Field notes

What do archaeologists do in the winter, aka what about the snow and frozen ground?

In an ideal world, archaeologists would be digging up fabulous things year-round, following the sunshine and warm weather. Ahhhh… sadly, that just isn’t the case, especially if you live and work in Canada. In general, our winters are spent cataloguing artifacts recovered over the field season, and writing reports about all the projects completed over said field season. This is absolutely fine with us; if we’re lucky, we can even get on a plane and take a vacation!

Every now and again though, we are asked to do fieldwork in the winter.

Ack! Winter work?! But how?

Fieldwork is normally conducted under snow-free and frost-free conditions. So, we need to get rid of the snow and frost. On the plains, we can use snow blowers (or this wonderful ATV-plow, but used carefully). This often works quite well, but we need to ensure clearance is sufficient to convince us that we haven’t missed any surface features.

In the forest, snow cover is less of a concern for surface features, but heavy snow can detract from the analysis of microtopography. Option #1 is always to wait until spring, but if that option isn’t available, we need to plan well in advance: have the right gear (snowshoes, winter clothing) and the right transportation (watch this video on the big debate: Argo vs Sled).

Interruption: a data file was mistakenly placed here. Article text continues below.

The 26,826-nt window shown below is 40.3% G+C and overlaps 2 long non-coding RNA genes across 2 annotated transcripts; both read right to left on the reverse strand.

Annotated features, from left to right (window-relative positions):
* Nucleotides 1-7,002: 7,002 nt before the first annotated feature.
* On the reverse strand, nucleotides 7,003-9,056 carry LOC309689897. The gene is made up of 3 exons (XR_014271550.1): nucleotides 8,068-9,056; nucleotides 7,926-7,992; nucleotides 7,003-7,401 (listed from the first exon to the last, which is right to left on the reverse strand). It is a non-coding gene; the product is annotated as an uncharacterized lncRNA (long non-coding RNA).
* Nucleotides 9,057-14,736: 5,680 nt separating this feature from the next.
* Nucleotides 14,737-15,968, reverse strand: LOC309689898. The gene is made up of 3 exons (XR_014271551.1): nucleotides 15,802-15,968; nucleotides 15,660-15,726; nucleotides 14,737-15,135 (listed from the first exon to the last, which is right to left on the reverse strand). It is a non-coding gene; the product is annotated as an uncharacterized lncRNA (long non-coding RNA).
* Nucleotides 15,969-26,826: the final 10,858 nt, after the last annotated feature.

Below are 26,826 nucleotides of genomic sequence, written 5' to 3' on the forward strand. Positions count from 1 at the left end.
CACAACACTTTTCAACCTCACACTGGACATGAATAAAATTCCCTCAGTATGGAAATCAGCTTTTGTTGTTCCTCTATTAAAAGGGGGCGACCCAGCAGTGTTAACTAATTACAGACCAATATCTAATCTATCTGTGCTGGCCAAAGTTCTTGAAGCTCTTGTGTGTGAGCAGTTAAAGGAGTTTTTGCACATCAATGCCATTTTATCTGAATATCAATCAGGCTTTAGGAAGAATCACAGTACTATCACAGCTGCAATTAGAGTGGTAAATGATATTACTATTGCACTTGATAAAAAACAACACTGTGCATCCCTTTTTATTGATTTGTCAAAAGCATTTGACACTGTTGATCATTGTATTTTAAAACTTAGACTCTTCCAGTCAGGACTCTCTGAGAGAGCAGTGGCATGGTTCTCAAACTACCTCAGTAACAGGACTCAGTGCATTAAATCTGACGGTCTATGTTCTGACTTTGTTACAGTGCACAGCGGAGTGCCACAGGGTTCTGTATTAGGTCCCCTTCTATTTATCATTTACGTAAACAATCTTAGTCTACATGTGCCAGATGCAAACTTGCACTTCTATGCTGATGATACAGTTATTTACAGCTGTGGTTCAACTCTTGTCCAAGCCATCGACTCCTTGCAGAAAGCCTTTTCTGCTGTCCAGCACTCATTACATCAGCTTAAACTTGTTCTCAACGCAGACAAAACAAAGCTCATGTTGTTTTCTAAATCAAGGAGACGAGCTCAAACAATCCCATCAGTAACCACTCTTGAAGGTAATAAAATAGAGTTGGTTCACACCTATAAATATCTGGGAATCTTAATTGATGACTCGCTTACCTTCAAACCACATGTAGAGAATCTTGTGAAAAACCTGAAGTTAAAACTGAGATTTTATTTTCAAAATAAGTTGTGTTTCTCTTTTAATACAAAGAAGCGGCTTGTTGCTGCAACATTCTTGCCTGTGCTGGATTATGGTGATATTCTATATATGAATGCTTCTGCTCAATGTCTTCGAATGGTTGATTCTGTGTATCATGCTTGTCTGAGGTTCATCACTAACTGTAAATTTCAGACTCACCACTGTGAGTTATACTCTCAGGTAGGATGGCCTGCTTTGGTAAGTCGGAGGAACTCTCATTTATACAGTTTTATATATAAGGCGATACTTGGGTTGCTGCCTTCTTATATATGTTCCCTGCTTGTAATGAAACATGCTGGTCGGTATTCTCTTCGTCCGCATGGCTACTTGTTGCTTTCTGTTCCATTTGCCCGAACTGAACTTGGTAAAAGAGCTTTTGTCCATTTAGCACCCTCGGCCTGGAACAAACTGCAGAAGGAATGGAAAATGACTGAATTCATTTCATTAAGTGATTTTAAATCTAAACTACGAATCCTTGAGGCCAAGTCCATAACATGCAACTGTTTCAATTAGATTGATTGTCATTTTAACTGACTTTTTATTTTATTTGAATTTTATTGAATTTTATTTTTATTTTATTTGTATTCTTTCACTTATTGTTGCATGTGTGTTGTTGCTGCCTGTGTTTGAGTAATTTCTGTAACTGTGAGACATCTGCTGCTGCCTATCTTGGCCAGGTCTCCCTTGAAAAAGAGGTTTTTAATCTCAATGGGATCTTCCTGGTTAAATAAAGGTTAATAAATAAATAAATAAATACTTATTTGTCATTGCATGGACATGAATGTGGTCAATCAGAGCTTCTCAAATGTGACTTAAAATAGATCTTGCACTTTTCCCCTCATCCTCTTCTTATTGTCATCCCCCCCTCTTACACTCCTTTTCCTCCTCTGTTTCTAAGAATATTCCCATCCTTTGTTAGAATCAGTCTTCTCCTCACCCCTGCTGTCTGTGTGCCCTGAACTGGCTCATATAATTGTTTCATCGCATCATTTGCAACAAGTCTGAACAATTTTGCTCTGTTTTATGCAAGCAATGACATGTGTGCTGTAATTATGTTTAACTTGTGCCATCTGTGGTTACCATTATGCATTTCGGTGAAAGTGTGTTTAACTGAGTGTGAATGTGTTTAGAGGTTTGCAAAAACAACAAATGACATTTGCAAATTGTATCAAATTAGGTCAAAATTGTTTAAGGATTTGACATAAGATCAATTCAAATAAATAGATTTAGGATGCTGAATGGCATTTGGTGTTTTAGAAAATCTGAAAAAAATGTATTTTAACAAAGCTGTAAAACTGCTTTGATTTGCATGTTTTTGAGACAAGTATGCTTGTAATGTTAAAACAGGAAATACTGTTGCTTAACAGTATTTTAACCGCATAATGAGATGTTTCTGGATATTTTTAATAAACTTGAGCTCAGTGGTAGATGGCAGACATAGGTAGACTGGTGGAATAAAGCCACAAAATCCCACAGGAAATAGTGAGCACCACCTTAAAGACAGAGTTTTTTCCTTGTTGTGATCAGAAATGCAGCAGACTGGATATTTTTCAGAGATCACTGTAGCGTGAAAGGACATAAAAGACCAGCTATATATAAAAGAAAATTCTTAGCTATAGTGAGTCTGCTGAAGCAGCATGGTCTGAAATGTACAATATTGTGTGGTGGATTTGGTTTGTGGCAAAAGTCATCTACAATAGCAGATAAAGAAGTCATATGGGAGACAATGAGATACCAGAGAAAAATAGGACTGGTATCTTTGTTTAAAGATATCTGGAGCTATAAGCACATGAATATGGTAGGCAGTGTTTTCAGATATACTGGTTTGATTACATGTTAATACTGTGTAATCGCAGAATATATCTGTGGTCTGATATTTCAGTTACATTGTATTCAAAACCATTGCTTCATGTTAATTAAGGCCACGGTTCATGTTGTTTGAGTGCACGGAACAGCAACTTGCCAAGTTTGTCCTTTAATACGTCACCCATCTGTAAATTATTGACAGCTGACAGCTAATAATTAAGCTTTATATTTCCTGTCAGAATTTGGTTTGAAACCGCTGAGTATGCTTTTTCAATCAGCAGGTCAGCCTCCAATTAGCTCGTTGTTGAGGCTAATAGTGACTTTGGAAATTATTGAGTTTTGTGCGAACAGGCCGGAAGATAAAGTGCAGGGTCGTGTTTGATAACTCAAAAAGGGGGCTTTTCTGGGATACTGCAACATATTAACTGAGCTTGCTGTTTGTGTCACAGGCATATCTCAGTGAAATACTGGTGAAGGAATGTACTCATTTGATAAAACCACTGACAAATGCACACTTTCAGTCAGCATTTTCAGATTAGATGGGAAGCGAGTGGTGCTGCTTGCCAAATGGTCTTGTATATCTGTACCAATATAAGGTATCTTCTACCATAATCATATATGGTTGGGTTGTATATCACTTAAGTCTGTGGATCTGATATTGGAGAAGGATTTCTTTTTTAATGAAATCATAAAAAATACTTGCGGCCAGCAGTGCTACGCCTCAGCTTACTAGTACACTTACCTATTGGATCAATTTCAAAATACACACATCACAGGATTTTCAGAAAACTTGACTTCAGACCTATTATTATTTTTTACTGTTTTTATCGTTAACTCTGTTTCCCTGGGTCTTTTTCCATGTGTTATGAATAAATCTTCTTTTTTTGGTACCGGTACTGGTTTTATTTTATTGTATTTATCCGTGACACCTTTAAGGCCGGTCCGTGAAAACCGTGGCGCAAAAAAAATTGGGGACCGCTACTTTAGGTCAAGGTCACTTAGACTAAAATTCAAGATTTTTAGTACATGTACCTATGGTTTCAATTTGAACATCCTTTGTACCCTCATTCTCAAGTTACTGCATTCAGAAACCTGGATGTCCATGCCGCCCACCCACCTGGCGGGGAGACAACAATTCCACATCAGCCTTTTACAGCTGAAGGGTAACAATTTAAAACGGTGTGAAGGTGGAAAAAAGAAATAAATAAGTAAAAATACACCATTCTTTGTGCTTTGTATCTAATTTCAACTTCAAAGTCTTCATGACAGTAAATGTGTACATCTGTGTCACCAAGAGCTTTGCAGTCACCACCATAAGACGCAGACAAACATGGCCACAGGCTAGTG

But then there is the frost. No matter how strong you are, it is pretty tough to break through all that frozen dirt. We have some options here:

  1. Concrete saw! I have actually not yet utilized this option, but it is a popular one in NE BC. Seems like a good option, as it involves taking that block of dirt home, thawing it, and screening through the sediments. Probably the highest chance for artifact recovery (but maybe the highest chance of getting kicked out of your hotel room for the mess you made).
  2. Electric jackhammer. This was my go-to when I worked a lot on the plains. It involves lugging around a generator (plastic sled works great) and then digging holes with a jackhammer. In my younger days, this was a 60-lb machine, but then I downgraded to the 24 or 34-lb option. Critics would say you can create your own flakes this way, but I’d like to think we’re good enough to tell the difference between a prehistoric lithic and a freshly broken rock.
  3. Tiger torch. Holy moly, this is like watching paint dry. I wouldn’t actually recommend it, unless you enjoy that sort of thing. You literally have to thaw the sediments, in order to remove and screen them.
  4. Backhoe! If that big machine can get in there, and everyone is okay with this (regulator, proponent, landowner, etc.), dig up a big hole, but make sure you go through that dirt slowly to fully understand the stratigraphy and look for artifacts. (Side note: backhoe testing is great in non-winter conditions, for assessing for deeply buried deposits.)

Fieldwork during the winter is pretty tough. The crew is cold, and the work is much more physically demanding than we are used to. Teamwork is key! As is proper planning. Seriously. Don’t forget your snowshoes!

~Margarita de Guzman, with photos by Brooke Gerard and Jode MacKay



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